Not inviting someone to a party

From one of my top articles, called How To Get Invited To A Party, you may grasp which social tactics to use in order to deal with an issue of not being invited to parties.

This time let’s consider the opposite situation. You are a host, and you do not want to invite someone to your party.

Obviously, you have only two ways out of this condition: either invite that person or not to invite that person.

Here are pros and cons of each option.

Not to invite:

The advantage of this choice is clear: that person will not come to your party. However, there are some unpleasant disadvantages you should pay attention to.

First one is that the person, essentially, may get offended by your rejection. Depending on the person’s character, s/he may not reveal it. However, be ready to explain why you are not inviting that person to your party. The best explanation I can think of right now, is to tell that person, that s/he will be bored by people you’re going to invite, and by party overall. Not sure if it’s the best option under your circumstances, but it may work out. If the person continues to insist, well, as a tactful man you will have no choice but to let that person come.

By the way, there’s a workaround in this case. You may suggest the person to come to another party you are throwing. If the party you’re arranging is birthday party, you may consider breaking it in several… “episodes”. Arrange one party for each group you are in. For example, for some time I was well in two separate groups of friends. However, it would be a disaster to arrange one birthday party for both groups as they were quite different in a lot of ways. So I simply split my birthday into two parties: one for each group.

Another “trick” is not to tell that person about the party. There is a smell of cheating in the air, but most people do it. The problem is that if you and that person have mutual friends, those friends may tell him/her that you’re throwing a party, which will result in embarrassing situation. Again, depending on the person you don’t want to invite, s/he either will nurse a grievance against you, or will ask you about the party and invitation openly.

Invite:

OK, now let’s talk about what actually happens if you invite that person. I do not know true reasons why you don’t want that friend of yours to be at your party, so I’ll just try to guess.

Will that person look immature comparatively to other guests? Does s/he act in a way that does not match your other friends’ regular style of interacting? Perhaps, making a fool of him/herself? Like that guy, who climbed up the tree, from the Transformers movie? Maybe s/he tells lame jokes you do not want other persons to listen to?

You’re afraid that it will make harm to the party, your friends will be irritated. But do you actually worry about your friends being dissatisfied? No. You worry about yourself: you don’t want your social status in this group to be harmed.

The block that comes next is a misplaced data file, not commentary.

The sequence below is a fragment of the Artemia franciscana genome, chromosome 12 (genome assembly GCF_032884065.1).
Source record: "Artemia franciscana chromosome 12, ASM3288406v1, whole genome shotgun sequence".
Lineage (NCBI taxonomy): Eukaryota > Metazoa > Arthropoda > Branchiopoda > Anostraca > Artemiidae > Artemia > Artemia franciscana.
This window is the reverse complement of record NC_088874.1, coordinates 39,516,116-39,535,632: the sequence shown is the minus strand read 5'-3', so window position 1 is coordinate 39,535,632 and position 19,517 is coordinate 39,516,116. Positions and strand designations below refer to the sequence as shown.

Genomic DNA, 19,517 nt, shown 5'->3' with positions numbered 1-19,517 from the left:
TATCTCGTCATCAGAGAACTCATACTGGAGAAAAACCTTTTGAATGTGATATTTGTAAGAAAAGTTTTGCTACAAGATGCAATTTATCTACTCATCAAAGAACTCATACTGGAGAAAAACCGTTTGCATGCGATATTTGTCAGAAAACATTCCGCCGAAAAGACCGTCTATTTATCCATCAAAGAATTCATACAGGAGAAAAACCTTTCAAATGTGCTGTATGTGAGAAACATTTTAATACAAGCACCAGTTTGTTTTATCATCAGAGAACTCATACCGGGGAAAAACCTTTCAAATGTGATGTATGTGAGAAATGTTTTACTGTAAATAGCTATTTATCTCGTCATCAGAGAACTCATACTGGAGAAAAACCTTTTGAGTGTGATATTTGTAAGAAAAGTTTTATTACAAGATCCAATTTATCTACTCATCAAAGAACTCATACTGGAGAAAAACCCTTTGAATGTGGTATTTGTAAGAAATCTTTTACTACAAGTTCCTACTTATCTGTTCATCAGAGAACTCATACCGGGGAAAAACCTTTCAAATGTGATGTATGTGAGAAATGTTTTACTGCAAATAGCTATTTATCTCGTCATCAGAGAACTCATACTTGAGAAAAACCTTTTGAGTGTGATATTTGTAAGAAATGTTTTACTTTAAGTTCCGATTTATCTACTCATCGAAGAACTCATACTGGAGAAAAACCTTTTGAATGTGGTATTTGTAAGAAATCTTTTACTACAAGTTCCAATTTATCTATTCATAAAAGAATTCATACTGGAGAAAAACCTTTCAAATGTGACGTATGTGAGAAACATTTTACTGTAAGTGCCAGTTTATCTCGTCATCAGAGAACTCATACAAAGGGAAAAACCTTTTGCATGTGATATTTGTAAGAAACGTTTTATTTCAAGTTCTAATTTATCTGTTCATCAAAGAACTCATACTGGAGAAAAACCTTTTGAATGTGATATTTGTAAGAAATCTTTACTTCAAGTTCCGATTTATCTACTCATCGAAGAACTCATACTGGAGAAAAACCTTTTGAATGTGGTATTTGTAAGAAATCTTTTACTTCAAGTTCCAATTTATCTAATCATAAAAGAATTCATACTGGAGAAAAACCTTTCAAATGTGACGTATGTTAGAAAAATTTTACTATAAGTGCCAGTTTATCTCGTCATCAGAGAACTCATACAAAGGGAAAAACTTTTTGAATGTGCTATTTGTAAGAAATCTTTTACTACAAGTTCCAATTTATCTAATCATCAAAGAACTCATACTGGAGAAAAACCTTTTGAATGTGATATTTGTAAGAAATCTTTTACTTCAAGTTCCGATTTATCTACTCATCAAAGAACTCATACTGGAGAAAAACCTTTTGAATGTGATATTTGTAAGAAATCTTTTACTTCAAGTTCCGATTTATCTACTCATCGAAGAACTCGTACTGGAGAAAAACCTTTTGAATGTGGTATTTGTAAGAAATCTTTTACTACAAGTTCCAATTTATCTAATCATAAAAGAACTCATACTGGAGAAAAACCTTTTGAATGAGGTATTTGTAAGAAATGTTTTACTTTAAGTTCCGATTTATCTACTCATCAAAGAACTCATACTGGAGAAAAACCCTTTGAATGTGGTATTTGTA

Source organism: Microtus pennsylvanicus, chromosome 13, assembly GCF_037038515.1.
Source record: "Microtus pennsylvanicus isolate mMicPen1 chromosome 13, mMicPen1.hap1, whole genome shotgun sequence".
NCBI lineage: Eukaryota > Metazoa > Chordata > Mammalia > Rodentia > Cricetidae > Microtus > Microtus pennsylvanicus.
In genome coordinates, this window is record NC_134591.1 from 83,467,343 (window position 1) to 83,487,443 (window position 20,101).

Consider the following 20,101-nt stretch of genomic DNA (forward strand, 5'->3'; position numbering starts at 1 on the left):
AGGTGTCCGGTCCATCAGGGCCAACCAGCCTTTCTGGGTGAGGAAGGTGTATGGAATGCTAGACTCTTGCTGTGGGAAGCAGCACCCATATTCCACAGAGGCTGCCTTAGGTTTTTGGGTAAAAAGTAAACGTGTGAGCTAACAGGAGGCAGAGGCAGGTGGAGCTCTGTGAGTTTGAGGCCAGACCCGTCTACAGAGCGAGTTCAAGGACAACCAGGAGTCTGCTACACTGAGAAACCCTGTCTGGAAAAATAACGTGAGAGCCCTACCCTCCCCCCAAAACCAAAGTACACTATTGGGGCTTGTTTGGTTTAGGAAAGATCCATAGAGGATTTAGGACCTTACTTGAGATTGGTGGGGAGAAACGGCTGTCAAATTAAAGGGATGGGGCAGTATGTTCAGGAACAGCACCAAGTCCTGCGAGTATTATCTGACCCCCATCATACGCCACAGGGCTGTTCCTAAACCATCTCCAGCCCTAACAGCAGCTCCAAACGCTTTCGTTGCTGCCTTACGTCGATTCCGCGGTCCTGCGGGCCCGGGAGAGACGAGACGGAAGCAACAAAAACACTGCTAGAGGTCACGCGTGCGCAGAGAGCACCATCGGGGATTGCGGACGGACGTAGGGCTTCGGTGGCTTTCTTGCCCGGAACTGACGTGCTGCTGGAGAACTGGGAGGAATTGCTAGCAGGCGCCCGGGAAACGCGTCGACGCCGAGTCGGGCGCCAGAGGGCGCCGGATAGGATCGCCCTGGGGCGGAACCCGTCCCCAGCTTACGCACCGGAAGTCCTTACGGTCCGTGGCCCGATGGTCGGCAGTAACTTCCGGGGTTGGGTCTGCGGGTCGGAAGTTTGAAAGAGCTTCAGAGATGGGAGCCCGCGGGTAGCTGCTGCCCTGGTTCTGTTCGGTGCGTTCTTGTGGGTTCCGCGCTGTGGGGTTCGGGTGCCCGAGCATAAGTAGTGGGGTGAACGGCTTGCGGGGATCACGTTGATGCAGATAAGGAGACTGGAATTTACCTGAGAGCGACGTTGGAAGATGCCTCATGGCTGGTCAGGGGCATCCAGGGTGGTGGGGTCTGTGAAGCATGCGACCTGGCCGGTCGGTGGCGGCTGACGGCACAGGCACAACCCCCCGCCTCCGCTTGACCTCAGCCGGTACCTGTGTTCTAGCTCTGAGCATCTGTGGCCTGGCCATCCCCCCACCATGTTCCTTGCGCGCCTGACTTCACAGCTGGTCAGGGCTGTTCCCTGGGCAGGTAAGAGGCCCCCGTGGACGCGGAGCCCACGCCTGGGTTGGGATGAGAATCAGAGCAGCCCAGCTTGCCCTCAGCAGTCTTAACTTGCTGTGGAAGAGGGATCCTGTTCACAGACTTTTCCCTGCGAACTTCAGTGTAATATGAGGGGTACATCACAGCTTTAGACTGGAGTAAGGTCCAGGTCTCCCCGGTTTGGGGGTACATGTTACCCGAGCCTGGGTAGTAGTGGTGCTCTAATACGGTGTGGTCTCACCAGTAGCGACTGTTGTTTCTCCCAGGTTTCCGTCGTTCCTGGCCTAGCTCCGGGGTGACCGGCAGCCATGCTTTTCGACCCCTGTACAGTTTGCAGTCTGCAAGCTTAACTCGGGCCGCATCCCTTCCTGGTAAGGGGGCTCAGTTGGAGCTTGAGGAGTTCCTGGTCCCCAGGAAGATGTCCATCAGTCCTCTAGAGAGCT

How do you think it will affect you personally? Do you feel in charge of that friend’s behavior? You do not want to invite that person, not actually because of that person, but because you do not want your other friends, whose opinions are important to you, to think about you in a negative way. Maybe you are thinking that they will project your friend’s silly behavior onto you?

That’s all completely understandable. But let me tell you from my experience that a high chance is that the unwelcome guest, who plays the fool when you are one on one, will correct his/her behavior.

If s/he is really no match for the people who gathered for the party (no common interest to discuss, different sense of humor), that guy or girl will likely be silent all evening long, get bored in the first hour, figure out that s/he doesn’t fit in (as you warned him/her) and make a decision to leave. However, s/he may stay a little later in order not to offend the host (i.e., you).

Of course, every case is unique. Despite all the statistics there’s still a chance something unexpected will occur. For example, that person you were avoiding to invite may start confronting the other guest. Once I invited a guy, who was not among my closest friends, but still interesting person to talk to. So I thought that he would add “something new and fresh” to the party. And he started arguing with my other (close) friend, insulting him. Well, that was kind of uncomfortable situation. He left in an hour or so. I just said something like “Sorry, I didn’t expect that from him”, but I do not think my friends needed any excuses from me anyway. The incident was immediately forgotten.

 “Blah-blah-blah… I’m fed up with your theoretical reasoning, now what should I do?”

Keep calm and…

If the person is just an acquaintance, feel free to choose and use any described above method.

However, if that person is your true friend, then I would recommend you invite him/her to the party, despite any doubts and fears you may keep inside. I did the opposite several times. Now I regret about it. So learn from my mistakes, not yours 😉

3 thoughts on “Not inviting someone to a party”

  1. What happens when you want to have a sleepover with your “real” friends and not that annoying neighbor you have to invite ever freaken everywhere! Plzzzz, I don’t want to hurt his feelings!! Plz help :(🆘

    1. In my case, I could never figure out a smooth way to break up with someone, without making him/her hurt. I think it’s impossible.

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